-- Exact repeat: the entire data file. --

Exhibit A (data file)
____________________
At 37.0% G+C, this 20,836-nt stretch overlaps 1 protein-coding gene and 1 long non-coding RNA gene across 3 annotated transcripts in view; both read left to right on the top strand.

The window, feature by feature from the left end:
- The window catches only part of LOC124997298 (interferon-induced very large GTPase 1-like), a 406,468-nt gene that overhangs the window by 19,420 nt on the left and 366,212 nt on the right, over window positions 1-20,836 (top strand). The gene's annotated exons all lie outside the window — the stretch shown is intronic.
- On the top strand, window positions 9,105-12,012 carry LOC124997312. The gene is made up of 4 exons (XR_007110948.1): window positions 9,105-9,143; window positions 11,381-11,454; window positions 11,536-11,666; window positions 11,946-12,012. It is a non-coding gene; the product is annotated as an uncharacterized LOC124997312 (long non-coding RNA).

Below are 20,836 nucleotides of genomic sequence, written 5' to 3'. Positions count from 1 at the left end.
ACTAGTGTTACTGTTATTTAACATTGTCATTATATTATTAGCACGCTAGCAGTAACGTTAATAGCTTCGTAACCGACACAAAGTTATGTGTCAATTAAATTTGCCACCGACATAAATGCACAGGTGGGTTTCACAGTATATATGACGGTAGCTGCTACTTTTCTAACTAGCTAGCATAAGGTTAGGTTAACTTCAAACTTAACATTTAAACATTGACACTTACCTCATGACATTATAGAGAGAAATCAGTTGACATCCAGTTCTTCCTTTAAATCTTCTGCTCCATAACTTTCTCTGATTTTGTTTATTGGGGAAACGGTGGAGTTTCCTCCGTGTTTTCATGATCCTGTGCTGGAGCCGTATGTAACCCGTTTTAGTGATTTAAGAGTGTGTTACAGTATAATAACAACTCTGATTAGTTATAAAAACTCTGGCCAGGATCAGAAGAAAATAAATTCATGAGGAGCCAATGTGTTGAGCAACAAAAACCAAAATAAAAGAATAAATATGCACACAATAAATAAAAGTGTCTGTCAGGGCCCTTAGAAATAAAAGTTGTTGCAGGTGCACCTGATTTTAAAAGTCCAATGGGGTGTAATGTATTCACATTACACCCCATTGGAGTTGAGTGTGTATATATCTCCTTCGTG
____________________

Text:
At 37.0% G+C, this 20,836-nt stretch overlaps 1 protein-coding gene and 1 long non-coding RNA gene across 3 annotated transcripts in view; both read left to right on the top strand.

The window, feature by feature from the left end:
- The window catches only part of LOC124997298 (interferon-induced very large GTPase 1-like), a 406,468-nt gene that overhangs the window by 19,420 nt on the left and 366,212 nt on the right, over window positions 1-20,836 (top strand). The gene's annotated exons all lie outside the window — the stretch shown is intronic.
- On the top strand, window positions 9,105-12,012 carry LOC124997312. The gene is made up of 4 exons (XR_007110948.1): window positions 9,105-9,143; window positions 11,381-11,454; window positions 11,536-11,666; window positions 11,946-12,012. It is a non-coding gene; the product is annotated as an uncharacterized LOC124997312 (long non-coding RNA).

Below are 20,836 nucleotides of genomic sequence, written 5' to 3'. Positions count from 1 at the left end.
ACTAGTGTTACTGTTATTTAACATTGTCATTATATTATTAGCACGCTAGCAGTAACGTTAATAGCTTCGTAACCGACACAAAGTTATGTGTCAATTAAATTTGCCACCGACATAAATGCACAGGTGGGTTTCACAGTATATATGACGGTAGCTGCTACTTTTCTAACTAGCTAGCATAAGGTTAGGTTAACTTCAAACTTAACATTTAAACATTGACACTTACCTCATGACATTATAGAGAGAAATCAGTTGACATCCAGTTCTTCCTTTAAATCTTCTGCTCCATAACTTTCTCTGATTTTGTTTATTGGGGAAACGGTGGAGTTTCCTCCGTGTTTTCATGATCCTGTGCTGGAGCCGTATGTAACCCGTTTTAGTGATTTAAGAGTGTGTTACAGTATAATAACAACTCTGATTAGTTATAAAAACTCTGGCCAGGATCAGAAGAAAATAAATTCATGAGGAGCCAATGTGTTGAGCAACAAAAACCAAAATAAAAGAATAAATATGCACACAATAAATAAAAGTGTCTGTCAGGGCCCTTAGAAATAAAAGTTGTTGCAGGTGCACCTGATTTTAAAAGTCCAATGGGGTGTAATGTATTCACATTACACCCCATTGGAGTTGAGTGTGTATATATCTCCTTCGTG